Affiliations: [a] School of Nursing, University of North Carolina at Chapel Hill, Chapel Hill, NC | [b] Lineberger Comprehensive Cancer Center, University of North Carolina at Chapel Hill, Chapel Hill, NC | [c] Department of Urology, School of Medicine, University of North Carolina at Chapel Hill, Chapel Hill, NC | [d] Bladder Cancer Advocacy Network, Research Patient Advocate
| [e] Bladder Cancer Advocacy Network, Director of Education & Research
University of Washington, Seattle, WA
Correspondence to: Ahrang Jung, PhD, RN, University of North Carolina at Chapel Hill, Carrington Hall, CB#7460, Chapel Hill, NC 27599. Tel.: +1 919 966 3602; E-mail: [email protected].
Abstract: BACKGROUND:The unique burden of treatment and survivorship of patients with bladder cancer can negatively impact caregiver experience and their use of supportive care resources. OBJECTIVE:To assess caregivers’ well-being and their perception of potential supportive resources. METHODS:In this cross-sectional survey, caregivers of patients with bladder cancer (N = 630) were recruited through the nationwide Bladder Cancer Advocacy Network Patient Survey Network. We used stakeholder-developed questionnaires to examine caregiver well-being (i.e., physical well-being, tiredness, fear, worry, sadness), the perceived helpfulness of potential resources (i.e., web-based and print-based information, specialized support, personal stories of other caregivers, phone-call and online chat with other caregivers), and influencing factors. RESULTS:Caregivers more frequently reported emotional well-being as a moderate to serious problem (67% for fear, 78% for worry, 66% for sadness) compared with physical well-being (30% ) and tiredness (47% ). Decreased well-being was associated with female gender of the caregiver, higher than high school education, or caring for a patient with advanced (versus non-invasive) bladder cancer. Of six potential resources, “web-based information” was perceived as “very helpful” among 79% of respondents, followed by “personal stories from other caregivers” (62% ). Caregiver preferences for “web-based information” was not associated with any specific demographic or clinical factors. CONCLUSIONS:Caregivers reported moderate to serious problems with emotional and physical well-being. Web-based platforms were perceived as beneficial supportive resources for bladder cancer caregivers. Future intervention research should target the influencing factors identified in this study to optimize the health outcomes of caregivers and enhance the supportive care resources for improving their well-being.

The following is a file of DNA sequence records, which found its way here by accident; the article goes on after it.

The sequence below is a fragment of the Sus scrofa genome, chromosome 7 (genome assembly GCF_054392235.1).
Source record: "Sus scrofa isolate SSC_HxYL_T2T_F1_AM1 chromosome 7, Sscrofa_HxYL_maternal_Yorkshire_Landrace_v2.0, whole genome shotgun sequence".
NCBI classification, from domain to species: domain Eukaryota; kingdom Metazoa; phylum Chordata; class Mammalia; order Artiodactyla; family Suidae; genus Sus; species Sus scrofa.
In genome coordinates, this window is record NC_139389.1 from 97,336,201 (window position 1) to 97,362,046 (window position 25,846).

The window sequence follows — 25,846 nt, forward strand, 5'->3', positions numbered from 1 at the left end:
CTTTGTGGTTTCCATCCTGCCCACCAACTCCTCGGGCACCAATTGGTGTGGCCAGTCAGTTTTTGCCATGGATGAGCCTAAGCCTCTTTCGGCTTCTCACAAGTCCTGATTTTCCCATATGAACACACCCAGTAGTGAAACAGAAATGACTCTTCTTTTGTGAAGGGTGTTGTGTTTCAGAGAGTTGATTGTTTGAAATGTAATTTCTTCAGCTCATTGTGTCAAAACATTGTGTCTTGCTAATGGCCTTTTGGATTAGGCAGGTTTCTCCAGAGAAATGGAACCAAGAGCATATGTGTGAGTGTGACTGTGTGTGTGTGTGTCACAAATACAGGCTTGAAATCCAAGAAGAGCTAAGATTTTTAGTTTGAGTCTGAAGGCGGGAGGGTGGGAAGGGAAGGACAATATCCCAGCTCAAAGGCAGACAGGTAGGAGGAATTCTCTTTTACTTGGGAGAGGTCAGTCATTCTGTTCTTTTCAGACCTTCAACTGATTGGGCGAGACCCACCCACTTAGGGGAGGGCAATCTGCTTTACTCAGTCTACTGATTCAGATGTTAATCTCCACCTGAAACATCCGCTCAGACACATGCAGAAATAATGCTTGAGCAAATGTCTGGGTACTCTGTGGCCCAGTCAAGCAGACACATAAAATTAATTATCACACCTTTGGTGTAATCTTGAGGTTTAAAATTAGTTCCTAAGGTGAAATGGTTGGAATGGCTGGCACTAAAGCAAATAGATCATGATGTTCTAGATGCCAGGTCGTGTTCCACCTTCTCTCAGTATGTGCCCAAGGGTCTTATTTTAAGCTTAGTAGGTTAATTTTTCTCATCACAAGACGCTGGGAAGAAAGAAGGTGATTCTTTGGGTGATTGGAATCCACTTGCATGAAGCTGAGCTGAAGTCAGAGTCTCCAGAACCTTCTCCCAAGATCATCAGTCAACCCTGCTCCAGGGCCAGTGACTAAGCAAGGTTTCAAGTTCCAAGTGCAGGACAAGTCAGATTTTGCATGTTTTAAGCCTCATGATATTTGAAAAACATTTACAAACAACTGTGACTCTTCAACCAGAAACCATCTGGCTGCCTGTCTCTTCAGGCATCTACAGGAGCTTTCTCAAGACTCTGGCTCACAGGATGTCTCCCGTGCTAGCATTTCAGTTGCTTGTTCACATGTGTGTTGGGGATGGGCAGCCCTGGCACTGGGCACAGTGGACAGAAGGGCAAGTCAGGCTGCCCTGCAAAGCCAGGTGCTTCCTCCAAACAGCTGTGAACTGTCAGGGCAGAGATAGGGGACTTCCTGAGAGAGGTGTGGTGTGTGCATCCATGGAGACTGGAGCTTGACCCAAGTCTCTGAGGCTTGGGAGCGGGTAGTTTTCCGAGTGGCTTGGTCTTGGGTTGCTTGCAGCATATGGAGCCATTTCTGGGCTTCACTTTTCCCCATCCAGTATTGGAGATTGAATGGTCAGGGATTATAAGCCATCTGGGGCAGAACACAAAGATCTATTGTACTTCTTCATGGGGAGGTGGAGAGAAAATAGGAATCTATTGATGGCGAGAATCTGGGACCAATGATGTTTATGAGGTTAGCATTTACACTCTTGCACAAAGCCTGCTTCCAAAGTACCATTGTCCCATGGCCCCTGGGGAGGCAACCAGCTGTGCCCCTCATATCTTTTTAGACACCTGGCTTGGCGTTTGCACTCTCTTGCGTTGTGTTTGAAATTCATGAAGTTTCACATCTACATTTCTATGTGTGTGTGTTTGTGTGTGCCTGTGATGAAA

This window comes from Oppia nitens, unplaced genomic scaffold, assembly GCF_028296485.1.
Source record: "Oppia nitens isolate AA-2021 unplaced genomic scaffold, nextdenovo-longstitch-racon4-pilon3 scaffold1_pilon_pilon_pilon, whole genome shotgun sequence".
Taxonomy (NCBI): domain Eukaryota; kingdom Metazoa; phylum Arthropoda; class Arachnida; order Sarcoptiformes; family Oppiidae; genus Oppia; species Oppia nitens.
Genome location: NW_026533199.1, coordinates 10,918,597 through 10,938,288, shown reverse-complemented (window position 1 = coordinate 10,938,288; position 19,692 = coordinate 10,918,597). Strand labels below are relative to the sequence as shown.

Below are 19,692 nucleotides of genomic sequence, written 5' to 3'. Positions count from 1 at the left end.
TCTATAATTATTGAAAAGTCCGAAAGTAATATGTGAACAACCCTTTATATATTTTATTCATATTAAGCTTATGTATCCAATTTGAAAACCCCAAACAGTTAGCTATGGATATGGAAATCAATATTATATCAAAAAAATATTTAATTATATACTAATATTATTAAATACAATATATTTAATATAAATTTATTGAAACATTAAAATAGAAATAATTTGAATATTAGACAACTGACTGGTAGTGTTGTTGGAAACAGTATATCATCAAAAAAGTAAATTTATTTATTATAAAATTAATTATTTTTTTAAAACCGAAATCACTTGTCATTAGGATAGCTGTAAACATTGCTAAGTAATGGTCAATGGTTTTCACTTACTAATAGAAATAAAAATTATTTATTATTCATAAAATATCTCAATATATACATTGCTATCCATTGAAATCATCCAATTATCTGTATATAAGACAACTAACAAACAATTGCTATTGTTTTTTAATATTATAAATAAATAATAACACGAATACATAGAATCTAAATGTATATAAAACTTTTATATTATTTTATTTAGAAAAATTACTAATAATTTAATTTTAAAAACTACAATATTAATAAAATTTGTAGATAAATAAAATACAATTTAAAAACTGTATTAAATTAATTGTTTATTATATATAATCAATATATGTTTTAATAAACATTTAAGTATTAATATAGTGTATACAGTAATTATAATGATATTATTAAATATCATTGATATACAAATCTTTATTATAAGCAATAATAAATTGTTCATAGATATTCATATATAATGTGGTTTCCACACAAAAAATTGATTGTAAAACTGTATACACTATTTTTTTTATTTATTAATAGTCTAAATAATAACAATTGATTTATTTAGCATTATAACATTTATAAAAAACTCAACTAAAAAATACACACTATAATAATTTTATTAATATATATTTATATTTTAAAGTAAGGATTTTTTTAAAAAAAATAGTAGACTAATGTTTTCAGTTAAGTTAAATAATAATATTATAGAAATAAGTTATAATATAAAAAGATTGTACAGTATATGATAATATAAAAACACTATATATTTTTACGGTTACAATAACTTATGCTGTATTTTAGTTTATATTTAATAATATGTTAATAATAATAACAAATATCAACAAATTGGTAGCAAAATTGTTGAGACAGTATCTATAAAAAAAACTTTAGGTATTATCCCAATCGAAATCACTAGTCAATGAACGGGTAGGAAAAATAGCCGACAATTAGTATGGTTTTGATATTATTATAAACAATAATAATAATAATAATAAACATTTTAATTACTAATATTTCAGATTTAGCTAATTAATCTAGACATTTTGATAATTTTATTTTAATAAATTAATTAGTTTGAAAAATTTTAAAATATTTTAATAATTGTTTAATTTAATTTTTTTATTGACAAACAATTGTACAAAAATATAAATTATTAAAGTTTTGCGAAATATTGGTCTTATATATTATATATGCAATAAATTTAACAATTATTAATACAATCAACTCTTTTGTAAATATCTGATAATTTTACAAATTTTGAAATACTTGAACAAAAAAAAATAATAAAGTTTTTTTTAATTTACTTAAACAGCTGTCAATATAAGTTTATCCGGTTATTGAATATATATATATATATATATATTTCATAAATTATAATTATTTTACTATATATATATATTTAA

Keywords: Urinary bladder neoplasms, caregivers, health resources, patient care, social support
Journal: Bladder Cancer, vol. Pre-press, no. Pre-press, pp. 1-10, 2020